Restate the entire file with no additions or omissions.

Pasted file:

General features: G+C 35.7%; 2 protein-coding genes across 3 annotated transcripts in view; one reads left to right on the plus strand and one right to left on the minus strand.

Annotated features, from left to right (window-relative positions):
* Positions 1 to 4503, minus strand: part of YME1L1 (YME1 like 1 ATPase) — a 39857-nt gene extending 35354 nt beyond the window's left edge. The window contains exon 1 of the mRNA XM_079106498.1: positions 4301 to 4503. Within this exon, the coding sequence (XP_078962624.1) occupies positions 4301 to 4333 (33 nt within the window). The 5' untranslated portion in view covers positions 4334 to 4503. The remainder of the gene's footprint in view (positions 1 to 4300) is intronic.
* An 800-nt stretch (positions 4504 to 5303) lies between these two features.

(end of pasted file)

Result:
General features: G+C 35.7%; 2 protein-coding genes across 3 annotated transcripts in view; one reads left to right on the plus strand and one right to left on the minus strand.

Annotated features, from left to right (window-relative positions):
* Positions 1 to 4503, minus strand: part of YME1L1 (YME1 like 1 ATPase) — a 39857-nt gene extending 35354 nt beyond the window's left edge. The window contains exon 1 of the mRNA XM_079106498.1: positions 4301 to 4503. Within this exon, the coding sequence (XP_078962624.1) occupies positions 4301 to 4333 (33 nt within the window). The 5' untranslated portion in view covers positions 4334 to 4503. The remainder of the gene's footprint in view (positions 1 to 4300) is intronic.
* An 800-nt stretch (positions 4504 to 5303) lies between these two features.